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Regular Seminar Pierre Haas (DAMTP)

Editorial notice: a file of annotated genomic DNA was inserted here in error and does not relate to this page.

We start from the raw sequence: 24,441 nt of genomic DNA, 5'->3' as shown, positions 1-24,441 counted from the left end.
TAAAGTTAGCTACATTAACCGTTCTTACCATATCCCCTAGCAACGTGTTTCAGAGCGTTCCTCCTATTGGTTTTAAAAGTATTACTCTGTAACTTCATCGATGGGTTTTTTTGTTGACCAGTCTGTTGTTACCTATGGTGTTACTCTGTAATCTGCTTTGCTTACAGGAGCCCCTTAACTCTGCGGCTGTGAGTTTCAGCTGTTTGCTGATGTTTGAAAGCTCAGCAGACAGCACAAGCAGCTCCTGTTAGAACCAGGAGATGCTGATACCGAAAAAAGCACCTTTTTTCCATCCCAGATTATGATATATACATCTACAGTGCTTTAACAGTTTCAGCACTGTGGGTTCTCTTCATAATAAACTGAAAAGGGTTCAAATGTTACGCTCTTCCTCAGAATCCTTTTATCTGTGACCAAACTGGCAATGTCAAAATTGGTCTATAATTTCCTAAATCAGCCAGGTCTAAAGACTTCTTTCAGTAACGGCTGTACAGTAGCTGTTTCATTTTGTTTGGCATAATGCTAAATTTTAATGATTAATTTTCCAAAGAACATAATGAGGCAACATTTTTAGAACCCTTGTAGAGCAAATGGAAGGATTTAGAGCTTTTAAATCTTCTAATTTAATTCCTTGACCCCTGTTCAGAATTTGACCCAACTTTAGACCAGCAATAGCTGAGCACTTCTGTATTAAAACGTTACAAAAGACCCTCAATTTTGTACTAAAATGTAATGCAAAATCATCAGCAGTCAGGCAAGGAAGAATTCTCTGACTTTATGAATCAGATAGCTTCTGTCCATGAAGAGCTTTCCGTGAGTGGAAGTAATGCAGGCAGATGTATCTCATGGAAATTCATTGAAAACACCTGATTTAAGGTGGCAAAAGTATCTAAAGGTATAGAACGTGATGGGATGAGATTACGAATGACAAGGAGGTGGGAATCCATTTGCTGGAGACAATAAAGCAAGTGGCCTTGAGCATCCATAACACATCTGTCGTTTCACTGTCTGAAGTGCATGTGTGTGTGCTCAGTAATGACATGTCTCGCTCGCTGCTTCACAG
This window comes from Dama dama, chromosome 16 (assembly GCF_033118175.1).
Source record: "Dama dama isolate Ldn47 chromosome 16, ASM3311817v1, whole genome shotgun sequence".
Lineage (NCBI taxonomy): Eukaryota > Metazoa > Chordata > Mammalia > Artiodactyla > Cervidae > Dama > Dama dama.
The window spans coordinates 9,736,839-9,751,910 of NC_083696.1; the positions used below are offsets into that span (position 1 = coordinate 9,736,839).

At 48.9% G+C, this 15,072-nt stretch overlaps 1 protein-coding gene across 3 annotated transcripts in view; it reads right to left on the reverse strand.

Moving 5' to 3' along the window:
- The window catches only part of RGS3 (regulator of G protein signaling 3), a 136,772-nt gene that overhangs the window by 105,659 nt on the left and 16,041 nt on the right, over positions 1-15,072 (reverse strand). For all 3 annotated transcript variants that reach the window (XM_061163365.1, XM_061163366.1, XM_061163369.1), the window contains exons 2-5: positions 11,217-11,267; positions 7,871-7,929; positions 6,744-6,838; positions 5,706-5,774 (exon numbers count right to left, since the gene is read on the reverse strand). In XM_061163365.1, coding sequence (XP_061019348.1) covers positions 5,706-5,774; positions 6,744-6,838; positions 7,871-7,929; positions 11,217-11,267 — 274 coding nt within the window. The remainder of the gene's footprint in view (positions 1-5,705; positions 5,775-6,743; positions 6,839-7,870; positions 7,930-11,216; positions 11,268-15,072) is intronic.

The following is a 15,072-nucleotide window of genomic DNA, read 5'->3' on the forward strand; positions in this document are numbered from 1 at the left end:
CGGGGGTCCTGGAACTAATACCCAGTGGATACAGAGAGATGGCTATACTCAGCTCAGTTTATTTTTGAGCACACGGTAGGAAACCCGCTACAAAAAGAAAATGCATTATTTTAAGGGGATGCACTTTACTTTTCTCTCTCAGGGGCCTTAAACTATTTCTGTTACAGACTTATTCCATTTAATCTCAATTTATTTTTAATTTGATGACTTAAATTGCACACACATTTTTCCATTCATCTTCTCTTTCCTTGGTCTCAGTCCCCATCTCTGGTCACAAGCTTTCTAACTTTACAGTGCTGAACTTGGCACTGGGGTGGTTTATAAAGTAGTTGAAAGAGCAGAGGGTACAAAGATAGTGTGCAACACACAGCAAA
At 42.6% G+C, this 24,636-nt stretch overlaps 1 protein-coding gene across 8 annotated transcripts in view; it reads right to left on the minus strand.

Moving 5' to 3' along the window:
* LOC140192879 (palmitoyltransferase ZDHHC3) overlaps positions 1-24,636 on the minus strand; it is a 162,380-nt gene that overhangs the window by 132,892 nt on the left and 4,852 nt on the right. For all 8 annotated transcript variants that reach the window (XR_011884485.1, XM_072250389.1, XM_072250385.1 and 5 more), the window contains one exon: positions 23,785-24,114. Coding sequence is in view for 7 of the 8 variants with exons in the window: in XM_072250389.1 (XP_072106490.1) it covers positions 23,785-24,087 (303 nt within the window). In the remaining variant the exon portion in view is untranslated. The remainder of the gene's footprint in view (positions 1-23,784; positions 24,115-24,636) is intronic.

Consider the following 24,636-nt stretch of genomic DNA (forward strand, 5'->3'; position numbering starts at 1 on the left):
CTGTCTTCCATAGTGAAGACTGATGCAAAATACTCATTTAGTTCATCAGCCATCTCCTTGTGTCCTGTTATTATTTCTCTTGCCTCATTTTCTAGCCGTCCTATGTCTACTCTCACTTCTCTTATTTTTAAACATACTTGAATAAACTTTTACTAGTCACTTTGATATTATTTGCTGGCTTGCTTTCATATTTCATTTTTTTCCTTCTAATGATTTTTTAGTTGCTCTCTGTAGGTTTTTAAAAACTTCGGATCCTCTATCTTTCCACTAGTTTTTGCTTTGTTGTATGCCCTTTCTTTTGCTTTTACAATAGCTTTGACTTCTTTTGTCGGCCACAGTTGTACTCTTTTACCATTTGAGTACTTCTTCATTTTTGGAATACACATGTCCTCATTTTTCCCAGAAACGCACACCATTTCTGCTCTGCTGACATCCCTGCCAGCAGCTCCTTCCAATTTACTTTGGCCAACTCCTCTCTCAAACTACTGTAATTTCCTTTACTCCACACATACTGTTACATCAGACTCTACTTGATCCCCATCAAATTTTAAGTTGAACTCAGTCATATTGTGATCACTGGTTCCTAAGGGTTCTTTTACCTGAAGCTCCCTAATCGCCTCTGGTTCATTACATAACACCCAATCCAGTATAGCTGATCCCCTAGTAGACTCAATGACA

Deformations of cell sheets are ubiquitous in early animal development, yet they arise from an intricate interplay of cell shape changes, cell migration, cell intercalation, and cell division. We combine theory and experiment to explore what is perhaps the simplest instance of cell sheet folding, the "inversion" process in the green alga Volvox: at the end of cell division, a Volvox embryo consists of several thousand cells arrayed to form a thin spherical sheet, but those cell poles whence will emanate the flagella point into the sphere. In a process hypothesised to arise from cell shape changes alone, the embryos therefore turn themselves inside out to acquire the ability to swim. We have recently acquired the first three-dimensional time-lapse visualisations of this inversion, using light sheet microscopy to reveal the intriguing dynamics of the process. A theoretical model, in which cell shape changes correspond to local variations of intrinsic curvature and stretches of an elastic shell, sheds light on the underlying mechanics of inversion and reproduces the shapes and dynamics of inversion qualitatively. This is joint work with Stephanie Höhn, Aurelia Honerkamp-Smith, Philipp Khuc Trong and Ray Goldstein.